Synapses and Neuromuscular Junctions

  • Alan L. Harvey


The primary purpose of nerve cells is to facilitate intercellular communication. Hence, a fundamental property of neurones is the ability to form functional connections with other nerve cells or with effector cells. How the nervous system develops and what controls its exquisite specificity are two of the major questions in biology. Although the answers must come largely from genetic approaches, some informative experiments can be performed utilizing tissue culture methods to provide simple models of the nervous system. For example, culture systems could be useful for investigations of synaptic development, of the limits of synaptic specificity, and of long-term regulatory effects (the so-called trophic functions of neurones). Cell cultures could also be used to determine which properties are intrinsic to the nerve and which develop only after establishment of normal environmental influences. In contrast to the potential value of tissue culture in such studies, it is probably true to say that the technique does not offer many obvious advantages for the study of synaptic pharmacology other than the chance to make available otherwise inaccessible areas of the nervous system. Moreover, methods may be devised for growing functional synapses between two defined types of nerve cell, thus allowing pharmacological experiments to be made on a precisely defined system.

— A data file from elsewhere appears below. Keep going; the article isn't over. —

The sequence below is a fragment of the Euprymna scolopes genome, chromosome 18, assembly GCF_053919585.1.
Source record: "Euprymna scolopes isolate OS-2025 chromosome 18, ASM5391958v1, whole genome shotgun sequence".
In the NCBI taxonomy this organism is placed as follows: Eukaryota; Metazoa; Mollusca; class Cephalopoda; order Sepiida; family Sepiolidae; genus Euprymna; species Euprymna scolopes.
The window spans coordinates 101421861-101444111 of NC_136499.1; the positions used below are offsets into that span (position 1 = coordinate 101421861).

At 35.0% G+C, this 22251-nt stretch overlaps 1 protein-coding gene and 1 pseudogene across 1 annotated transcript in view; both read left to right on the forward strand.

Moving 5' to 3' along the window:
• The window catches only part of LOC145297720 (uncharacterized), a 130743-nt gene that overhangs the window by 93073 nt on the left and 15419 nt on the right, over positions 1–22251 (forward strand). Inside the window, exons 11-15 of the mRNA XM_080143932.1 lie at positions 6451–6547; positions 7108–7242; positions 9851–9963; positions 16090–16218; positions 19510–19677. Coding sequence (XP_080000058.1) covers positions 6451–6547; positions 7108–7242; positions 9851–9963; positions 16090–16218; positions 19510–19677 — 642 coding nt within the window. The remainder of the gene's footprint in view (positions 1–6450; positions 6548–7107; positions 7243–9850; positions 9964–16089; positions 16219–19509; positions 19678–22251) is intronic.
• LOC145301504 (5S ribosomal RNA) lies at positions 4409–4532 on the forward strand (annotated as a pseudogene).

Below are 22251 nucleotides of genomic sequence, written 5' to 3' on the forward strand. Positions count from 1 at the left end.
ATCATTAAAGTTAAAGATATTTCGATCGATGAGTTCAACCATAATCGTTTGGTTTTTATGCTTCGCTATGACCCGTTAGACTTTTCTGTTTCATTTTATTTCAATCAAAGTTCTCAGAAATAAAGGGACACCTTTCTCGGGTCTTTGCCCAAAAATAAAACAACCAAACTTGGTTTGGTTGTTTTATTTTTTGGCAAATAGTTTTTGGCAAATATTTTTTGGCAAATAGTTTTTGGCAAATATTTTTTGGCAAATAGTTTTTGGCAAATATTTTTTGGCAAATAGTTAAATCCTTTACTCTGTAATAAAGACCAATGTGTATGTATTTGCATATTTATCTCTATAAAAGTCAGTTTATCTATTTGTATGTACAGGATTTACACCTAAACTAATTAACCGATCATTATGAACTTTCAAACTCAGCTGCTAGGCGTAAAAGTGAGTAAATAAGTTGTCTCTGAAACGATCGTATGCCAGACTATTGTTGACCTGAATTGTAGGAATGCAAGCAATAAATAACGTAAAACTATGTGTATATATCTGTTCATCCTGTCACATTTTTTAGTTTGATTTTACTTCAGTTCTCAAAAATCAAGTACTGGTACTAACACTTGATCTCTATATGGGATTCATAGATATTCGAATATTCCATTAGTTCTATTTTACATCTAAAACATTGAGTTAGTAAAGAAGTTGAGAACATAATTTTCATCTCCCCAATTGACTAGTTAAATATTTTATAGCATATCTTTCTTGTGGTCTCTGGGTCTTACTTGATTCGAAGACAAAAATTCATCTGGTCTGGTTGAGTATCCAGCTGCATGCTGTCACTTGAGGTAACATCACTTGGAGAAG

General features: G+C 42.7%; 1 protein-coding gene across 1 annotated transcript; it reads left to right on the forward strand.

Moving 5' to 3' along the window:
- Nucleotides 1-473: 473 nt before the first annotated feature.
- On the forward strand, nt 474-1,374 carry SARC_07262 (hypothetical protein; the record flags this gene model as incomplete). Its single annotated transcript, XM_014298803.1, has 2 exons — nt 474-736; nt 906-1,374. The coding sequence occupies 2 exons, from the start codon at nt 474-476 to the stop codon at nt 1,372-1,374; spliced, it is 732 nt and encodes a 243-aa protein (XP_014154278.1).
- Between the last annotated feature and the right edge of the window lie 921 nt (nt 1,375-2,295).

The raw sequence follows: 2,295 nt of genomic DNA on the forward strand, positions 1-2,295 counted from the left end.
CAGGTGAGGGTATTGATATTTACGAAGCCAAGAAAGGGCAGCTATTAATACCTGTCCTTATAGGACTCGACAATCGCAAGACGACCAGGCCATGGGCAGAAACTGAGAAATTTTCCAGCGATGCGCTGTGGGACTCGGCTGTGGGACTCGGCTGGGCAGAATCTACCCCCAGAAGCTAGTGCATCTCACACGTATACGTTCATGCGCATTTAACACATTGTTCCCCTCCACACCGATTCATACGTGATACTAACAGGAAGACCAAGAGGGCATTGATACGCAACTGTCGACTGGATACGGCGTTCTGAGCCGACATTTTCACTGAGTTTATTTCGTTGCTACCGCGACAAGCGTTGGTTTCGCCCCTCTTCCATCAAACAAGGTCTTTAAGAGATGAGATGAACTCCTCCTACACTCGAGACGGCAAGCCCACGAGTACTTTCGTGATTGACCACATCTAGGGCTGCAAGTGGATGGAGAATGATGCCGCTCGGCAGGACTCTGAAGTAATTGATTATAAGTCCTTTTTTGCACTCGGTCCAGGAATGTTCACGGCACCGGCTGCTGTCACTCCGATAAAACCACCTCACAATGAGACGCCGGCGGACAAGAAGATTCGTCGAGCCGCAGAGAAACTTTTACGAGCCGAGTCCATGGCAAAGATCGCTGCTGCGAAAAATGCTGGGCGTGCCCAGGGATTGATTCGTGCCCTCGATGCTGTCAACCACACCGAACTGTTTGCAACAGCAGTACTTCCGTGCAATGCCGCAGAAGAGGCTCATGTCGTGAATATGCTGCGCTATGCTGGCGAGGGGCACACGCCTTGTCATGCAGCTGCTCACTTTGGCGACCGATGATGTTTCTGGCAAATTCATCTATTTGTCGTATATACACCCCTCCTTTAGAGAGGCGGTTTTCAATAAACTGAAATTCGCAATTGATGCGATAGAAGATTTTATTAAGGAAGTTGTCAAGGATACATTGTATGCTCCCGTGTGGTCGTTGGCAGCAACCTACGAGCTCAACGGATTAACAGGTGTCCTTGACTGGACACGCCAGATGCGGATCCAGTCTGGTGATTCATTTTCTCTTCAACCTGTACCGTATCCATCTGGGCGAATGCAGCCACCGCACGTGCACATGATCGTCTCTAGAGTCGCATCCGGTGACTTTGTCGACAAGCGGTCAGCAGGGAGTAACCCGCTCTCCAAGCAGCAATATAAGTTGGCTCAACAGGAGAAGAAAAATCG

Dorsal Root Ganglion Neuromuscular Junction Superior Cervical Ganglion Excitatory Postsynaptic Potential Nodose Ganglion 
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Copyright information

© Alan L. Harvey 1984

Authors and Affiliations

  • Alan L. Harvey
    • 1
  1. 1.Department of Physiology and PharmacologyUniversity of StrathclydeGlasgowUK

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